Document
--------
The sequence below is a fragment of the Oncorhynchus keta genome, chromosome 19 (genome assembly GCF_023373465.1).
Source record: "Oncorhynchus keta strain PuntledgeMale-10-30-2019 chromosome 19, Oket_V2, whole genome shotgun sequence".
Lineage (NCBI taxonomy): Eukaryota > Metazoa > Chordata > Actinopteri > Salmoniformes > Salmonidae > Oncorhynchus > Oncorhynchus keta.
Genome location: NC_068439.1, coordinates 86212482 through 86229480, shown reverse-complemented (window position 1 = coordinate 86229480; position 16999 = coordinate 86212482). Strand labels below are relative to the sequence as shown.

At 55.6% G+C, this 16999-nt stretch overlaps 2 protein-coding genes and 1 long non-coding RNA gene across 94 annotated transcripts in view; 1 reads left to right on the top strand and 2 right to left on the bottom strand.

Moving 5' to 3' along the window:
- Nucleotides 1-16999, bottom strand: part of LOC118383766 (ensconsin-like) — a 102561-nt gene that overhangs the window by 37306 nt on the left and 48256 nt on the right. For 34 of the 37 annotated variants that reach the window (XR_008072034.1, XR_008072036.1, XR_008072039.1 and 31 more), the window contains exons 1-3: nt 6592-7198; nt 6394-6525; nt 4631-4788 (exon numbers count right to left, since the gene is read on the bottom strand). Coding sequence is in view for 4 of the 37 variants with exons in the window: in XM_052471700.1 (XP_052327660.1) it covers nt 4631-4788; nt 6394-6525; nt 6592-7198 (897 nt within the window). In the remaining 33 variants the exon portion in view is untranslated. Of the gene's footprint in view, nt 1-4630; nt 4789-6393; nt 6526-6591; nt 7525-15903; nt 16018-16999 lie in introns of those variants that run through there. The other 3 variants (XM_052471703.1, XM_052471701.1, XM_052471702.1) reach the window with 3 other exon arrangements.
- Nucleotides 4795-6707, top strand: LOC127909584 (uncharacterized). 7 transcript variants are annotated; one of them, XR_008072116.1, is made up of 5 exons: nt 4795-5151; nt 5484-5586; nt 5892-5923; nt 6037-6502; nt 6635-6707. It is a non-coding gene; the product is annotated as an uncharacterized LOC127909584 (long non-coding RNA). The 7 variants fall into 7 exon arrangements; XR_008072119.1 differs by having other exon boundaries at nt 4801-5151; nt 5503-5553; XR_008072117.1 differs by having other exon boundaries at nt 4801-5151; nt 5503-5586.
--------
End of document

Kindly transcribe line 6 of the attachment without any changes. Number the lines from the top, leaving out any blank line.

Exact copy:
Moving 5' to 3' along the window: